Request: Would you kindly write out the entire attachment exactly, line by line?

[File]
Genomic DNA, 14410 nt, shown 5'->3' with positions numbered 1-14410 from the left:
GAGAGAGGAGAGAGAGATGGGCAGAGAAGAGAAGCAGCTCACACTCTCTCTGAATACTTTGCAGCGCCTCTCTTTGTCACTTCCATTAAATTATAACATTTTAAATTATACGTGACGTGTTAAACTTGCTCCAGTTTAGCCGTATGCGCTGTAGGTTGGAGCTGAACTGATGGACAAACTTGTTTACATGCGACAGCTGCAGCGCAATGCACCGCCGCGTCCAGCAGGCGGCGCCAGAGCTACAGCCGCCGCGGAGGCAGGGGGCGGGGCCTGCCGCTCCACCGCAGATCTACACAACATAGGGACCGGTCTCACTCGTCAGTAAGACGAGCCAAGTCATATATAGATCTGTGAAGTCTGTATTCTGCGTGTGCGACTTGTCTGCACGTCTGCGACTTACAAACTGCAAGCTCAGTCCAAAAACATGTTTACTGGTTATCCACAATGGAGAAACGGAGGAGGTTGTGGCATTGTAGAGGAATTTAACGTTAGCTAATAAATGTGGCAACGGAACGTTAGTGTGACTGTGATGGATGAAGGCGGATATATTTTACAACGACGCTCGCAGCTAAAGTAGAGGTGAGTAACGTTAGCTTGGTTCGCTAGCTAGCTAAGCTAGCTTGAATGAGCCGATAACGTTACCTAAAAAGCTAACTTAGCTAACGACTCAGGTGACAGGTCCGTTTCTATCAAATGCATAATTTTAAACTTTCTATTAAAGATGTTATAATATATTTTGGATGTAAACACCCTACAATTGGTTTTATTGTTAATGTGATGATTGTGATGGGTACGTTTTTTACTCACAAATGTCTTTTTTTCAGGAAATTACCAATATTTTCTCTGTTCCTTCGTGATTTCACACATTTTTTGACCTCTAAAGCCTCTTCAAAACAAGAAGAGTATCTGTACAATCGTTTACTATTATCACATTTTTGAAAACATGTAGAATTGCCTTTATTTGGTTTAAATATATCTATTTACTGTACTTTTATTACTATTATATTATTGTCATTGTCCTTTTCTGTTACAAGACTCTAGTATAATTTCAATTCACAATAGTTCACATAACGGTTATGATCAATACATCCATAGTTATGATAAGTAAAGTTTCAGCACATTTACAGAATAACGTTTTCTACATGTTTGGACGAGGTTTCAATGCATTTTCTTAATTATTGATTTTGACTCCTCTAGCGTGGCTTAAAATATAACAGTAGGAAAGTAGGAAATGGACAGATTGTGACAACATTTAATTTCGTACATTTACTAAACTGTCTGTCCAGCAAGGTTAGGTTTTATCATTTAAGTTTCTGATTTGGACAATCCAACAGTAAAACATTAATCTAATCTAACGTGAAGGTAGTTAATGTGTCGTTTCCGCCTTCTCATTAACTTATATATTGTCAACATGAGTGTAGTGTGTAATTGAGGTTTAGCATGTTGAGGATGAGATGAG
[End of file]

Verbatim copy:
Genomic DNA, 14410 nt, shown 5'->3' with positions numbered 1-14410 from the left:
GAGAGAGGAGAGAGAGATGGGCAGAGAAGAGAAGCAGCTCACACTCTCTCTGAATACTTTGCAGCGCCTCTCTTTGTCACTTCCATTAAATTATAACATTTTAAATTATACGTGACGTGTTAAACTTGCTCCAGTTTAGCCGTATGCGCTGTAGGTTGGAGCTGAACTGATGGACAAACTTGTTTACATGCGACAGCTGCAGCGCAATGCACCGCCGCGTCCAGCAGGCGGCGCCAGAGCTACAGCCGCCGCGGAGGCAGGGGGCGGGGCCTGCCGCTCCACCGCAGATCTACACAACATAGGGACCGGTCTCACTCGTCAGTAAGACGAGCCAAGTCATATATAGATCTGTGAAGTCTGTATTCTGCGTGTGCGACTTGTCTGCACGTCTGCGACTTACAAACTGCAAGCTCAGTCCAAAAACATGTTTACTGGTTATCCACAATGGAGAAACGGAGGAGGTTGTGGCATTGTAGAGGAATTTAACGTTAGCTAATAAATGTGGCAACGGAACGTTAGTGTGACTGTGATGGATGAAGGCGGATATATTTTACAACGACGCTCGCAGCTAAAGTAGAGGTGAGTAACGTTAGCTTGGTTCGCTAGCTAGCTAAGCTAGCTTGAATGAGCCGATAACGTTACCTAAAAAGCTAACTTAGCTAACGACTCAGGTGACAGGTCCGTTTCTATCAAATGCATAATTTTAAACTTTCTATTAAAGATGTTATAATATATTTTGGATGTAAACACCCTACAATTGGTTTTATTGTTAATGTGATGATTGTGATGGGTACGTTTTTTACTCACAAATGTCTTTTTTTCAGGAAATTACCAATATTTTCTCTGTTCCTTCGTGATTTCACACATTTTTTGACCTCTAAAGCCTCTTCAAAACAAGAAGAGTATCTGTACAATCGTTTACTATTATCACATTTTTGAAAACATGTAGAATTGCCTTTATTTGGTTTAAATATATCTATTTACTGTACTTTTATTACTATTATATTATTGTCATTGTCCTTTTCTGTTACAAGACTCTAGTATAATTTCAATTCACAATAGTTCACATAACGGTTATGATCAATACATCCATAGTTATGATAAGTAAAGTTTCAGCACATTTACAGAATAACGTTTTCTACATGTTTGGACGAGGTTTCAATGCATTTTCTTAATTATTGATTTTGACTCCTCTAGCGTGGCTTAAAATATAACAGTAGGAAAGTAGGAAATGGACAGATTGTGACAACATTTAATTTCGTACATTTACTAAACTGTCTGTCCAGCAAGGTTAGGTTTTATCATTTAAGTTTCTGATTTGGACAATCCAACAGTAAAACATTAATCTAATCTAACGTGAAGGTAGTTAATGTGTCGTTTCCGCCTTCTCATTAACTTATATATTGTCAACATGAGTGTAGTGTGTAATTGAGGTTTAGCATGTTGAGGATGAGATGAG